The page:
But the reason was less important than the result: she knew that people avoided her, she knew that people talked about her and about her story, she knew that she had few friends and would live with her mother for the rest of her life.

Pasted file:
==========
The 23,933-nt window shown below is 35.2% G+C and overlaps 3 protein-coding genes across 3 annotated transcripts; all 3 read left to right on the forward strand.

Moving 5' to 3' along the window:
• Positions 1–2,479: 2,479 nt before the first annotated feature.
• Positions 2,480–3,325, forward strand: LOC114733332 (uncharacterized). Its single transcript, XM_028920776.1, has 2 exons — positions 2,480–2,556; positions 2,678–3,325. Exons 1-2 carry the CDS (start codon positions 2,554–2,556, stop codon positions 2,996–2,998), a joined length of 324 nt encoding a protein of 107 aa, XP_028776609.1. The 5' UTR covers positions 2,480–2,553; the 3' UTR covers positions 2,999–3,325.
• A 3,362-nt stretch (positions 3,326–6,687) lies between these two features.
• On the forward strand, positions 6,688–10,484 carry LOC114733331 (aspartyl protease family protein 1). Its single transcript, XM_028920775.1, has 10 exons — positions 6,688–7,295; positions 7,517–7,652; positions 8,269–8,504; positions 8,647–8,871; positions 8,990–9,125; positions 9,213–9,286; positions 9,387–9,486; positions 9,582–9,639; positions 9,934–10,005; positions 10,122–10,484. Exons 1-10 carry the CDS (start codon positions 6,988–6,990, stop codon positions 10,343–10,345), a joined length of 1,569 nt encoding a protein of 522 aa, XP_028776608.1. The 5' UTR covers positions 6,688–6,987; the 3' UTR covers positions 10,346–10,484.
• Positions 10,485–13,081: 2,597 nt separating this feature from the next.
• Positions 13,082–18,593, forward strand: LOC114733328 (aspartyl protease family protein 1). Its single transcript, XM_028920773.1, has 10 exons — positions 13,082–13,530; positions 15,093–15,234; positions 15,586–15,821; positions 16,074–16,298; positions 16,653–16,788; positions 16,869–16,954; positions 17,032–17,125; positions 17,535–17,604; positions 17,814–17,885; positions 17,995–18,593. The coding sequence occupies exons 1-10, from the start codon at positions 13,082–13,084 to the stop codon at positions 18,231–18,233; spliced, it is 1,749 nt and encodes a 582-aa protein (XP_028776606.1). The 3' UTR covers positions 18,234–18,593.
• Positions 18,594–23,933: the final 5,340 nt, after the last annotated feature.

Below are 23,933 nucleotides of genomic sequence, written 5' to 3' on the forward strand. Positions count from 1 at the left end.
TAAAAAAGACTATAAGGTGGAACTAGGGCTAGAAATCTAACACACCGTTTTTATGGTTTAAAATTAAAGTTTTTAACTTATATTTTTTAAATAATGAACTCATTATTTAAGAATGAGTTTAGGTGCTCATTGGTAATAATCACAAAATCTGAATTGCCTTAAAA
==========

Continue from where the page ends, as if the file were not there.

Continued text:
I couldn't help but believe her, though, believe what I saw. At that point, I'd been living in Uganda and working with some of its children long enough to know what violence and horror could do. If a man could be compelled to make a mother put her infant child inside a mortar used for grinding millet, if he could then hand her the pestle and watch her weep and pound and pound and pound until there was less of child, less of flesh and life in the mortar and more of a thick soup of blood and gristle, why couldn't a girl make herself nearly invisible? Each seems equally impossible, each seems to smack of the inhuman, but we knew that mothers had been forced to put their babies in mortars and were handed the pestle, there was no question of that, so how could you question Mary? I'd heard or read enough stories about the attacks by the rebels, that it was almost like I remembered them herself. I feel guilty when I say that because I feel like I'm belittling those impossibly real memories of the people here, because there was no way –it was impossible; I'd lost no brothers, hadn't watched a father be turned into a bleeding armless torso topped by a bloody, split-open jackfruit of a head– that that night was seared, carved as if by panga, into my mind's eye as it was into Mary's. And yet. I saw it, too. Just in brief tableaux, like photographs, the flashbulb popping in the dark; I could see it: a burning hut; silhouettes –rebels? neighbours?– running past Mary's homestead, backlit by flames, lit from above by moonlight; and, because I could see it, I believed her.